Family Biking: Get ready for puddle season

Posted by on November 14th, 2018 at 10:46 am

Start ’em young…also, balance bikes have no drivetrain to douse with puddle water.
(Photos: Madi Carlson)

Puddle season is right around the corner, are you ready?

Our Family Biking column is sponsored by Clever Cycles.

➤ Read past entries here.

Officially, I believe one should always avoid puddles because you never know what’s hidden under the water. Unofficially, they’re really fun to ride through!

But seriously, puddles can contain sharp rocks that puncture tires or hide deep potholes that throw you over your handlebars when you enter them. Or if you lose momentum on your way through a big puddle and have to put your foot down: soaking wet foot.

Shallow puddles are fun!


Sometimes puddles feel unavoidable, filling a depression across the whole bike lane or road. We cautiously ride through these sorts of puddles, lifting our feet to keep them dry, but it’s never a bad idea to backtrack and choose a drier street or take to the sidewalk to avoid unplumbed depths.

Sometimes the fun is in avoiding the puddles.

We encounter a lot of puddles on rainy days and without constant encouragement to avoid them, one of my kids aims at each and every one. Luckily my kids will usually listen to reason and skirt around those enticing day ruiners. Another trick I’ve used in the past is to stop and throw rocks or sail boats in puddles to scratch the itch. That said, we’ve had a few miserable day with cold, wet feet and “notes to self” to pack spare shoes and socks in the future.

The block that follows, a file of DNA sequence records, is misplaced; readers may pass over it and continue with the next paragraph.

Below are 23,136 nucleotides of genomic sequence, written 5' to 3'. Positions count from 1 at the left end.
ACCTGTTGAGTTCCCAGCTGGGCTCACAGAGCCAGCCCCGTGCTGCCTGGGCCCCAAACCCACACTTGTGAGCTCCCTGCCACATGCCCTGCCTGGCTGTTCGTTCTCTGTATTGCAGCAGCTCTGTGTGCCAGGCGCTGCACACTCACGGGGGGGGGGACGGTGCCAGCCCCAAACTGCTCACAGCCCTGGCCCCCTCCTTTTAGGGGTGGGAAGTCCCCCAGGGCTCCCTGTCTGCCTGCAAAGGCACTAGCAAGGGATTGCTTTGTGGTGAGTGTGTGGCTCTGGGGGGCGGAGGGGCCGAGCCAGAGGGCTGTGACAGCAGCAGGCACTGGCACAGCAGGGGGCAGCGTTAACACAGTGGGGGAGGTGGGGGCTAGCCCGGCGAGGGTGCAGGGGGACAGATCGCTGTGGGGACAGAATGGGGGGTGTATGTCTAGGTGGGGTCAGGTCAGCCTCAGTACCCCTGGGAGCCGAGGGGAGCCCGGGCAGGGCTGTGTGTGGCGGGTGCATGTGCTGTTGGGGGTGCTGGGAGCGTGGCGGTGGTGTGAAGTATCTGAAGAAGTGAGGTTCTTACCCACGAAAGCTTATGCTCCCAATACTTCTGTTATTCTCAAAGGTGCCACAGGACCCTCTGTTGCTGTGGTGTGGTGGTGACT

Well. This felt unavoidable at the time, but I could have elected to use the sidewalk.

What are your thoughts on puddles? Have any horror stories to tips to share? Thanks for reading.

Remember, we’re always looking for people to profile. Get in touch if it sounds like fun to you. I’d especially like to feature families of color so please get in touch or ask friends of color who bike with their kids if they’re interested in sharing their stories. And as always, feel free ask questions in the comments below or email me your story ideas and insights at madidotcom [at] gmail [dot] com.

— Madi Carlson, @familyride on Instagram and Twitter

Browse past Family Biking posts here.

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B. CarfreeGreg SpencerHello, KittyDavidCaptainKarma Recent comment authors
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When I was but 5 yrs old and having inherited my sister’s balloon tire bomber (The girl’s frame made it so much easier to learn to ride by myself, with no training wheels), my grandpa warned me against riding through puddles. ” You’ll get a flat!” Well that sounded like “You’ll put yer eye out!” of course. I loved my grandpa but have been riding through puddles to this day. Never did get a flat from that.


My only crash was due to the puddle on Barbur Blvd southbound before the offramp to Capitol Hwy; hit a large rock and had a really bad rest of the night. Generally puddles are alright if they are optional to bike through and not seemingly mandatory. Rain boots, and possibly a Muddy Buddy, are really helpful if the plan is to puddle jump on or off bike no matter your age.

Hello, Kitty
Hello, Kitty

Love the photo!

Greg Spencer
Greg Spencer

Two of my worst spills were due to hitting deep potholes that I didn’t see cause they were filled with water. Puddles scare me and I always try to avoid them.

B. Carfree
B. Carfree

There is one upside to doing a lot of riding on the same streets/bike paths over and over. During leaf and puddle season, I know where the worst of the hidden road defects are even when they are hidden from view. Of course there’s always the possibility of a new hazard making its way to the bottom of a puddle, but I haven’t yet done an imitation of Papa bear of the Berenstain Bears.

We always pack spare clothes for the granddaughters, especially including comfortable wool socks. Even as protected as they are, they still manage to get a good soaking from time to time.